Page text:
So how can we best manage technology in our homes? Just about every parent in our society must wrestle with this challenge on some level. In the spirit of partnership between school and home, I’d like to attempt to personally answer this question by sharing some of the practices that my wife and I are putting into place with our own boys. By doing so, I’m making myself vulnerable: some observers may decide we’ve gone too far, while others may feel we haven’t gone far enough. Just the same, I want to continue this all-important conversation around the management of technology and the gradual transition of digital responsibility that every parent must carefully and prayerfully navigate.
Here they are: my recommended practices for technology management in the home.
*Note: Remember that my current context is two boys, aged 10 and 12. Depending on the age of your child, you’ll want to incrementally adjust these guidelines in age-appropriate ways. But the spirit of each best practice remains the same.
- Require that homework be done at the dining room table, or a similar location in the home with maximum visibility. While your child works on their devices, try to occupy yourself in the same physical space so that you have a good idea of what is occupying their attention (without constantly hovering over their shoulder). Once normalized, this will reinforce the mental discipline of staying on task.
- No devices in bedrooms at any time. This simple rule solves a host of potential problems, including sleep deprivation. With your child, agree on when and where their devices will be deposited before bed time.
- Fight for screen-free dinners that involve the whole family eating together at the table. This is the most valuable and meaningful connection time of the day. In busy families it can be a real challenge to eat together, but fight for it. We believe it’s critical to the health of your family.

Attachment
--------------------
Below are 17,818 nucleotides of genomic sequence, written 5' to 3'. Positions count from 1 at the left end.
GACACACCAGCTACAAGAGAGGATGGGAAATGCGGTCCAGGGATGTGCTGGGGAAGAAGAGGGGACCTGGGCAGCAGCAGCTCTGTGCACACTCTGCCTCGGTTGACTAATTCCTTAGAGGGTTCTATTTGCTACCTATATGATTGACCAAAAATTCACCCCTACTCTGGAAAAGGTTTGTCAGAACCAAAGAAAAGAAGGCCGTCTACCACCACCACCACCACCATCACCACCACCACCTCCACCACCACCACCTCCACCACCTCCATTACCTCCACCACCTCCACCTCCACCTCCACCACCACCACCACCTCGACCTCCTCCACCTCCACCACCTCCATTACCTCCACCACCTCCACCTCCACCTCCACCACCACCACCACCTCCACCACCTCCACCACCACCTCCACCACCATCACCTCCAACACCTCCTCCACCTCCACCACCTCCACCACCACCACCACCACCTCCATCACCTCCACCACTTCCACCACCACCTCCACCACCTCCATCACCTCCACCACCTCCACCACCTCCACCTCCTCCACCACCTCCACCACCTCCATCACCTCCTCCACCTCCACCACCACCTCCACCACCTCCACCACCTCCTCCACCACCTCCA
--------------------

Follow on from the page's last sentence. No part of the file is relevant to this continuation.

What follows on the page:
- Put a high priority on eyeball time. Make sure to plan at least one non-screen family activity per week – ideally, one per day. These are activities that your family can do together that don’t involve technology. Board games and walks in the neighbourhood are simple examples of this that work well for our family.
- Schedule a monthly or weekly device review with your child. Make sure the spirit is one of interest and partnership instead of investigation: more curious friend, less intelligence officer. Which games are they playing? Who do they like to chat with? Which sites are their favourites? Which photos are they posting? The goal here is not to root out objectionable content, but to be informed and involved. Let your child know this is coming, and set the stage (I recommend Tim Hortons) in order to make this a relationship-building and positive family ritual.
- Use age-appropriate parent controls on devices. For junior students especially, make sure you are fully in charge of which apps are being installed and utilized. For my Grade 7 son, we use the powerful parent controls on his iPod to disallow access to social media platforms, whitelist websites, limit app installations, etc. These boundaries will likely evolve as he grows older and shows more maturity, but we will do so thoughtfully and intentionally.
Did any of these practices resonate with you? Do you have your own family practices to recommend, or questions about anything I’ve shared above? Please continue this conversation by engaging further at email@example.com or @MisterCavey on Twitter. I look forward to hearing from you.
Tech Lead, Carver Christian High School